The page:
IBM Files 10 Counterclaims Against SCO
By Bill Claybrook
August 12, 2003
Last week IBM filed 10 counterclaims against SCO Group, including one that alleges SCO made false statements about its right to revoke IBM's right to use AIX. The legal filing is worth a read. IBM's lawyers do an excellent job of pointing out that SCO has distributed a number of Linux products such as SCO Linux Server, SCO OpenLinux Server, and SCO OpenLinux WorkStation, under General Public License (GPL). SCO supported the covenants of the license for eight years.
IBM claims that by distributing Linux products under GPL, SCO agreed not to assert - and was prohibited from asserting - certain proprietary rights, including the right to collect license fees over any source code distributed under the terms of the GPL. SCO has included open source code contributions from IBM in the Linux products that it distributed under GPL.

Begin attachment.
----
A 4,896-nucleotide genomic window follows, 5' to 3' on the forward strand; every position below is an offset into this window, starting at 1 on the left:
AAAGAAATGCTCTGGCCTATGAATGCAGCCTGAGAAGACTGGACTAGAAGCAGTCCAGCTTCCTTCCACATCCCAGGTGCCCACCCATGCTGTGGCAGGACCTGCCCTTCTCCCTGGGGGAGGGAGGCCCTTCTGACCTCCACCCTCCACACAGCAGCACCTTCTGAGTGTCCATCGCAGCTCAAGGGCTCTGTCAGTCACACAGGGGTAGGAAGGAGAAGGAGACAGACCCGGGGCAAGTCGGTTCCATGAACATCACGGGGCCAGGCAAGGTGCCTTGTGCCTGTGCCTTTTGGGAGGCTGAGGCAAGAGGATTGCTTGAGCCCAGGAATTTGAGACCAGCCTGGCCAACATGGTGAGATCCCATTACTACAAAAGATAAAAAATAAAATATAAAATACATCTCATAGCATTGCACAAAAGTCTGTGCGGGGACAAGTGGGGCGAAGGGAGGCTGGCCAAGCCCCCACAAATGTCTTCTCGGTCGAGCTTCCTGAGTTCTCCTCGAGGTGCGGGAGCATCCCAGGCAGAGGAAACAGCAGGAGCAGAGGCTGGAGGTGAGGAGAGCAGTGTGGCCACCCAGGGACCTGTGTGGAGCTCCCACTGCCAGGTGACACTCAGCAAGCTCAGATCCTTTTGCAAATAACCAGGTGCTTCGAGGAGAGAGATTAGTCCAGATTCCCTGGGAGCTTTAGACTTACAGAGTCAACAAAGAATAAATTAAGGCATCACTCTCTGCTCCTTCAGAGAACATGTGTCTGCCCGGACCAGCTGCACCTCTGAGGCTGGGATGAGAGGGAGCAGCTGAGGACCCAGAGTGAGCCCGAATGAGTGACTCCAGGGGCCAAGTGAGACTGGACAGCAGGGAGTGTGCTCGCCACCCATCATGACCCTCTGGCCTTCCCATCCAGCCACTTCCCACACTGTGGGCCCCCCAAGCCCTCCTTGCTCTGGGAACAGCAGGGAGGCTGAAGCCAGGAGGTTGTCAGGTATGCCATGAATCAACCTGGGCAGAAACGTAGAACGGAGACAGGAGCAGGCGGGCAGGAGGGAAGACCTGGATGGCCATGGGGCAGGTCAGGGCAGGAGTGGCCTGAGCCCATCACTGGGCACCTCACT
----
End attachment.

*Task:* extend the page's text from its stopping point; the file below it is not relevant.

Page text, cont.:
IBM also notes that SCO has failed to build a Linux business, that it's having trouble with its current Unix business, and that it has shifted its business model to litigation. IBM claims that SCO devised and executed a plan to create the false perception that it holds rights to Unix that permit it to control not only Unix technology but also Linux technology.
IBM claims that it asked SCO to detail what IBM has done to violate its agreements with SCO. According to public quotes cited by IBM, SCO has steadfastly declined to tell IBM and has publicly said that it does not want IBM to know. IBM says that SCO has artificially inflated its stock prices and has injured IBM and the open source movement of which it was a member for many years.
In other SCO developments, today SCO announced that a Fortune 500 firm has agreed to purchase its "proprietary Linux licenses" for the machines on which it has deployed Linux, and that many others are inquiring about the license. The firm was not named nor was there any indication as to how many licenses it purchased. Could it have been Microsoft? They must have at least one machine running Linux in Redmond.